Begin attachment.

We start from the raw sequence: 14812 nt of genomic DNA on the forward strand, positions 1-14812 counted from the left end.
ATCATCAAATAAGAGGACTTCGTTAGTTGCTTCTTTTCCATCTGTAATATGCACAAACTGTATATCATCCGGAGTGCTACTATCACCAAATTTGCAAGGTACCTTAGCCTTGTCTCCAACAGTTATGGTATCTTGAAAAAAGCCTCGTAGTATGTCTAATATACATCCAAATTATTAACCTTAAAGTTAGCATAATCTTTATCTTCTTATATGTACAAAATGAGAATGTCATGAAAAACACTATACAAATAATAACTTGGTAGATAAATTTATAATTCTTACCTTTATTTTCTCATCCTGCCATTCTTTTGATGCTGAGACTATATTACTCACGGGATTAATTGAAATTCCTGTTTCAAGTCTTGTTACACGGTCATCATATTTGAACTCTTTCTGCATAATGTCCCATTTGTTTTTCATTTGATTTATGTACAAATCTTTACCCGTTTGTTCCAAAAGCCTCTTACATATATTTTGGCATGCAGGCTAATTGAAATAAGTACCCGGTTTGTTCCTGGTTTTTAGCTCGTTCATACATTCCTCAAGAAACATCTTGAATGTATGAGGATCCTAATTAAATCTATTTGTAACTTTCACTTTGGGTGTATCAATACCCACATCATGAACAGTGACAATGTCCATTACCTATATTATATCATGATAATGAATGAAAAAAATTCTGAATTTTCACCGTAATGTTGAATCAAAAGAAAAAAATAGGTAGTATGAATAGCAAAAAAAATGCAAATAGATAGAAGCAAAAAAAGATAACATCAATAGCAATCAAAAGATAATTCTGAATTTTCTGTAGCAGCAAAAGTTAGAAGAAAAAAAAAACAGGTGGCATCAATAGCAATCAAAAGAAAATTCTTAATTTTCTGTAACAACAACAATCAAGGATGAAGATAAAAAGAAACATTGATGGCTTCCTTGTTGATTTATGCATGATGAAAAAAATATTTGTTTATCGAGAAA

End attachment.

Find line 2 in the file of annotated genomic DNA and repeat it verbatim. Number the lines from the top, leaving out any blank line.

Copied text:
ATCATCAAATAAGAGGACTTCGTTAGTTGCTTCTTTTCCATCTGTAATATGCACAAACTGTATATCATCCGGAGTGCTACTATCACCAAATTTGCAAGGTACCTTAGCCTTGTCTCCAACAGTTATGGTATCTTGAAAAAAGCCTCGTAGTATGTCTAATATACATCCAAATTATTAACCTTAAAGTTAGCATAATCTTTATCTTCTTATATGTACAAAATGAGAATGTCATGAAAAACACTATACAAATAATAACTTGGTAGATAAATTTATAATTCTTACCTTTATTTTCTCATCCTGCCATTCTTTTGATGCTGAGACTATATTACTCACGGGATTAATTGAAATTCCTGTTTCAAGTCTTGTTACACGGTCATCATATTTGAACTCTTTCTGCATAATGTCCCATTTGTTTTTCATTTGATTTATGTACAAATCTTTACCCGTTTGTTCCAAAAGCCTCTTACATATATTTTGGCATGCAGGCTAATTGAAATAAGTACCCGGTTTGTTCCTGGTTTTTAGCTCGTTCATACATTCCTCAAGAAACATCTTGAATGTATGAGGATCCTAATTAAATCTATTTGTAACTTTCACTTTGGGTGTATCAATACCCACATCATGAACAGTGACAATGTCCATTACCTATATTATATCATGATAATGAATGAAAAAAATTCTGAATTTTCACCGTAATGTTGAATCAAAAGAAAAAAATAGGTAGTATGAATAGCAAAAAAAATGCAAATAGATAGAAGCAAAAAAAGATAACATCAATAGCAATCAAAAGATAATTCTGAATTTTCTGTAGCAGCAAAAGTTAGAAGAAAAAAAAAACAGGTGGCATCAATAGCAATCAAAAGAAAATTCTTAATTTTCTGTAACAACAACAATCAAGGATGAAGATAAAAAGAAACATTGATGGCTTCCTTGTTGATTTATGCATGATGAAAAAAATATTTGTTTATCGAGAAA